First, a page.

SEP 17, 2017 4:53 PM PDT

Is climate change the culprit of all the dead birds washing up on the Bering Sea shores?

If you were to be walking along the shore of one of the islands in the Bering Sea within the last several weeks, you would want to watch your step. Since the beginning of August, residents and scientists have found over 800 dead seabirds washed ashore – and those are just the ones that have been documented. Though the cause of this mass die-off of seabirds is technically unknown, it’s likely linked to the warming of the North Pacific Ocean.

A dead northern fulmar was found near Shishmaref on August 13. Photo: Ken Stenek / Coastal Observation and Seabird Survey Team

This summer was the fourth year in a row that the Bering Sea’s temperatures were uncharacteristically warm. Because the ice melted early this year, open waters to begin absorbing heat earlier, too. "You had much longer for the water to get warmer this year," said Rick Thoman, climate science and services manager for the National Weather Service in Alaska.

Warming seas can throw off a fragile equilibrium within an ecosystem. With warmer waters, some organisms thrive while others don’t survive. Given that necropsies of the dead seabirds show that they were emaciated (most did not have food in their stomachs or intestines and little or no fat on their bodies), the automatic question is, what happened to the seabirds’ food? Scientists are currently running to answer that question.

The Fish and Wildlife Service reported that the first birds were found on the Pribilof Islands in the Bering; since then dead birds have been spotted on Bering beaches as far north as the Inupiat villages Shismaref and Deering.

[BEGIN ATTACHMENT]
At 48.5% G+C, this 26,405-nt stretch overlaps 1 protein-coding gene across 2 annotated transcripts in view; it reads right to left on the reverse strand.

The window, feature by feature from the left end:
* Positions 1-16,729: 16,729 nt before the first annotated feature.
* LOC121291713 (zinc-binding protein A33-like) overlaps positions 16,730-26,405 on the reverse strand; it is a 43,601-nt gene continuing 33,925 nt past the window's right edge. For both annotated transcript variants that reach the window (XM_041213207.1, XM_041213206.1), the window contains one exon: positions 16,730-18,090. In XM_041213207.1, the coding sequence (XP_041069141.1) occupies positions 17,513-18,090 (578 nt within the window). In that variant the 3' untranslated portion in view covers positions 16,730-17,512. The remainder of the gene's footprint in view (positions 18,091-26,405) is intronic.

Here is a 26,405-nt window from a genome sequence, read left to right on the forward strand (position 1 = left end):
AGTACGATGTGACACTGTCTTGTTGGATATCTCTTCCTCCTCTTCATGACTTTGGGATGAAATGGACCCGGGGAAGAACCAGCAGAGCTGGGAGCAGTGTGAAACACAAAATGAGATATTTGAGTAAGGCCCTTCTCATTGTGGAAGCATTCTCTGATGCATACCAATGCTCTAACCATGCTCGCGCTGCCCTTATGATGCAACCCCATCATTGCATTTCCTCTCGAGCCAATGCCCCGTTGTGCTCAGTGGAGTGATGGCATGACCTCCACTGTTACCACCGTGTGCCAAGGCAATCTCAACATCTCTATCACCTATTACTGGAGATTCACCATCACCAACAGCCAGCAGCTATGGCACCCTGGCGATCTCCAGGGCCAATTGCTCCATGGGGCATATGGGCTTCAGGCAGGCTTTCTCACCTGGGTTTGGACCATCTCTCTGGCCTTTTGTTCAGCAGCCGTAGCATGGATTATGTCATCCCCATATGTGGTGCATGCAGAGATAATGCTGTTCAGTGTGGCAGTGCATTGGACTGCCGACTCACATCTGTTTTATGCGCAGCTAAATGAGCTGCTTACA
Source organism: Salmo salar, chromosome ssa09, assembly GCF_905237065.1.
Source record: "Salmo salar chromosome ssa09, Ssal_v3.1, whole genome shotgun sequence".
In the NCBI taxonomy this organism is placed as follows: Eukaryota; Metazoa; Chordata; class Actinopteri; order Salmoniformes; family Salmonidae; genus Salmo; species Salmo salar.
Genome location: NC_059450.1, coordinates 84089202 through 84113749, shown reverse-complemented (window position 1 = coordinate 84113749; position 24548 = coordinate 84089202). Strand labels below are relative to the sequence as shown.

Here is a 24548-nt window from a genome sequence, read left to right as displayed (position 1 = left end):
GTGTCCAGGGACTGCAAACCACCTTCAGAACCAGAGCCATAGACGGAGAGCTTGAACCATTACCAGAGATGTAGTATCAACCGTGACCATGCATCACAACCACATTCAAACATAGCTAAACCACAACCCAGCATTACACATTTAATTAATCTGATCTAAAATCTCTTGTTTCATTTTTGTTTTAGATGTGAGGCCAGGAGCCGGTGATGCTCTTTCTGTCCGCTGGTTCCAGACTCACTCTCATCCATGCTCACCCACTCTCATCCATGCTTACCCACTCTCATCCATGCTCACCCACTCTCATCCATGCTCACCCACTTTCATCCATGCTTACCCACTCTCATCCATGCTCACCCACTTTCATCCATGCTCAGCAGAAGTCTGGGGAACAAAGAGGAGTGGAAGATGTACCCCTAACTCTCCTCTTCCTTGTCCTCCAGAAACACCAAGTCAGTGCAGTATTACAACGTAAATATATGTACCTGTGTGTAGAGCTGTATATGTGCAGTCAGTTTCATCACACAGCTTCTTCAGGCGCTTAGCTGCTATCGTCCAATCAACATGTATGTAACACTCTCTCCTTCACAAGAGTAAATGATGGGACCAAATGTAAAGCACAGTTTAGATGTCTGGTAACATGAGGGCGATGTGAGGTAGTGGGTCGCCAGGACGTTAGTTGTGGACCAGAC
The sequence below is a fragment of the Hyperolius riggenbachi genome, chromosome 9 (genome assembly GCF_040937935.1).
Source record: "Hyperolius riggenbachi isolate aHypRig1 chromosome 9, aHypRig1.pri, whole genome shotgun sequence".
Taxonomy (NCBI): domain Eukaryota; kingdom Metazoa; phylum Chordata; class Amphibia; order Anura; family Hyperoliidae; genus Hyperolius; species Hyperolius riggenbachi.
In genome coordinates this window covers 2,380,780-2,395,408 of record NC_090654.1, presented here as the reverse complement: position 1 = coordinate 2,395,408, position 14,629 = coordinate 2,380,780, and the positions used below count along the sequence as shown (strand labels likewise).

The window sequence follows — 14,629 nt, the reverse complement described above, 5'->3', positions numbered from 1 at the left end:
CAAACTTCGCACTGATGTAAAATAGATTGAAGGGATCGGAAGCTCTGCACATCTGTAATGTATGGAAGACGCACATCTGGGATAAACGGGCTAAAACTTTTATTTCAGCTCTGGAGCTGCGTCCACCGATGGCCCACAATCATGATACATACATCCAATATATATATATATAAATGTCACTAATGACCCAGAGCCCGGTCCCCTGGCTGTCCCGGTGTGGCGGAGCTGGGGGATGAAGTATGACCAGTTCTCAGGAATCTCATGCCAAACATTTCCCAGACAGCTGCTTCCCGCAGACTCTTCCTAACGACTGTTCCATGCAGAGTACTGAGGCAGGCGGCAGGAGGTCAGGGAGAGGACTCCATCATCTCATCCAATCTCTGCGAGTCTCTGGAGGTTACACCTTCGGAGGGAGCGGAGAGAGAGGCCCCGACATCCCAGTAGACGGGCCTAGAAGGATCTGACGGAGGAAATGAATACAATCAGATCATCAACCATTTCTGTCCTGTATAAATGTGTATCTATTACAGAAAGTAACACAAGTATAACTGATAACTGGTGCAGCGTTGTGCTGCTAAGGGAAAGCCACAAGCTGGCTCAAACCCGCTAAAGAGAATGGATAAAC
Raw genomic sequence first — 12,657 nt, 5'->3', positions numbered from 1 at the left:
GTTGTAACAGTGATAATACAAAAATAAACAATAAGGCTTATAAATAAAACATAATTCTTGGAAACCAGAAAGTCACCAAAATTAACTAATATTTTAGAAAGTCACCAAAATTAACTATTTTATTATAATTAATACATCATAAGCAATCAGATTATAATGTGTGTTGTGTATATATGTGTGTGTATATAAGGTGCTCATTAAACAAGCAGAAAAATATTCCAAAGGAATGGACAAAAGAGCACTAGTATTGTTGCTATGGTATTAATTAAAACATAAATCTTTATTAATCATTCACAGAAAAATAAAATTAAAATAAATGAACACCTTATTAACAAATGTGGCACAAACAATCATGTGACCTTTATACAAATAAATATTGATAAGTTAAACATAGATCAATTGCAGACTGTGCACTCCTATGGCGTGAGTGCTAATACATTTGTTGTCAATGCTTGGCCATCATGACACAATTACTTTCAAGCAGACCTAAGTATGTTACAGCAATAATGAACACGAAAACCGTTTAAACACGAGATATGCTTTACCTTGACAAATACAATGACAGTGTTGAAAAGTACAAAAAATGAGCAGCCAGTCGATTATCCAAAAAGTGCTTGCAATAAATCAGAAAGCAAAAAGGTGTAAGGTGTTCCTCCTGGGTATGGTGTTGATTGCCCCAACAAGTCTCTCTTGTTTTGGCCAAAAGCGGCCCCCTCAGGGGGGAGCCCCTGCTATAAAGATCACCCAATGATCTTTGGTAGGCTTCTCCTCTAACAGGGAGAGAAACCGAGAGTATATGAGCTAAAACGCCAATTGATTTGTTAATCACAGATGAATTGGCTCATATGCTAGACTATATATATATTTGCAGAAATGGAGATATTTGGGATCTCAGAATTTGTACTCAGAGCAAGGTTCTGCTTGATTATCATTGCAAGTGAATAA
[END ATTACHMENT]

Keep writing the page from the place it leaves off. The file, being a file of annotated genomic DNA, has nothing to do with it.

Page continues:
While this is not the first mass die-off that the region has seen, Julia Parrish, executive director of the Coastal Observation and Seabird Survey Team, points out that this time the impacted seabirds, northern fulmars and short-tailed shearwaters, "are different kinds of species than all the other die-offs that we have seen.” These species are long-distance migratory fliers; shearwaters can migrate from distances as far as Australia, and they likely arrive to the region hungry. If their food source isn’t plentiful, the birds’ future doesn’t look great.

"Right now, we know that they are starving to death and can't hold their heads above water, and they're drowning," said Ken Stenek, a Shishmaref resident who has volunteered to help count the dead birds that are washing up on his community’s shores.

"There's no sign of disease. We will continue to test for that," Robb Kaler, a FWS biologist. FWS also plans to continue investigations into possible links to toxins produced by harmful algal blooms which are also spurred by warming waters.

Sources: FWS, Alaska Dispatch News

About the Author
Bachelor's (BA/BS/Other)
Kathryn is a curious world-traveller interested in the intersection between nature, culture, history, and people. She has worked for environmental education non-profits and is a Spanish/English interpreter.
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